Reinforcement Learning Toolbox™ software provides the following built-in agents. You can train these agents in environments with either continuous or discrete observation spaces and the following action spaces.

The following tables summarize the types, action spaces, and representations for all the built-in agents. For each agent, the observation space can be either discrete or continuous.

Built-In Agents: Type and Action Space

AgentTypeAction Space
Q-Learning Agents (Q)Value-BasedDiscrete
Deep Q-Network Agents(DQN)Value-BasedDiscrete
SARSA AgentsValue-BasedDiscrete
Policy Gradient Agents (PG)Policy-BasedDiscrete or continuous
Actor-Critic Agents (AC)Actor-CriticDiscrete or continuous
Proximal Policy Optimization Agents (PPO)Actor-CriticDiscrete or continuous
Trust Region Policy Optimization AgentsActor-CriticDiscrete or continuous
Deep Deterministic Policy Gradient Agents (DDPG)Actor-CriticContinuous
Twin-Delayed Deep Deterministic Policy Gradient Agents (TD3)Actor-CriticContinuous
Soft Actor-Critic Agents (SAC)Actor-CriticContinuous

Built-In Agents: Representations that You Must Use with Each Agent


Value function critic V(S), which you create using


 X (if baseline is used)X  

Q-value function critic Q(S,A), which you create using



Deterministic policy actor π(S), which you create using



Stochastic policy actor π(S), which you create using



Agent with default networks — All agents except Q-learning and SARSA agents support default networks for actors and critics. You can create an agent with default actor and critic representations based on the observation and action specifications from the environment. To do so, at the MATLAB® command line, perform the following steps.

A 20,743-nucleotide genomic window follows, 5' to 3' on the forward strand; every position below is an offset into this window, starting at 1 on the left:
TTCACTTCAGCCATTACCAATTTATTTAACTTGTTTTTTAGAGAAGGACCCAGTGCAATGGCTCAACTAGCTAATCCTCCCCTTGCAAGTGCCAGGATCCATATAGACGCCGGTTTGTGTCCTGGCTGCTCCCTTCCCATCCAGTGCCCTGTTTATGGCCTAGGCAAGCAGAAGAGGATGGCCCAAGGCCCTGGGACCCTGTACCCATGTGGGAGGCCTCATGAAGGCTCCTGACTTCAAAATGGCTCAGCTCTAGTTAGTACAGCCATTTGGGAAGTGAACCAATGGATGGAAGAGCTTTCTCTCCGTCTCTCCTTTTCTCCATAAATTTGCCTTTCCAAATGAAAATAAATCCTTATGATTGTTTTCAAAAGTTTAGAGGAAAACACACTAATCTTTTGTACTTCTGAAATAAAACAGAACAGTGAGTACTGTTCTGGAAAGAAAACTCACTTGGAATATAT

1. Create observation specifications for your environment. If you already have an environment interface object, you can obtain these specifications using getObservationInfo.

  2. Create action specifications for your environment. If you already have an environment interface object, you can obtain these specifications using getActionInfo.

  3. If needed, specify the number of neurons in each learnable layer or whether to use an LSTM layer. To do so, create an agent initialization option object using rlAgentInitializationOptions.

  4. If needed, specify agent options by creating an options object set for the specific agent.

  5. Create the agent using the corresponding agent creation function. The resulting agent contains the appropriate actor and critic representations listed in the table above. The actor and critic use default agent-specific deep neural networks as internal approximators.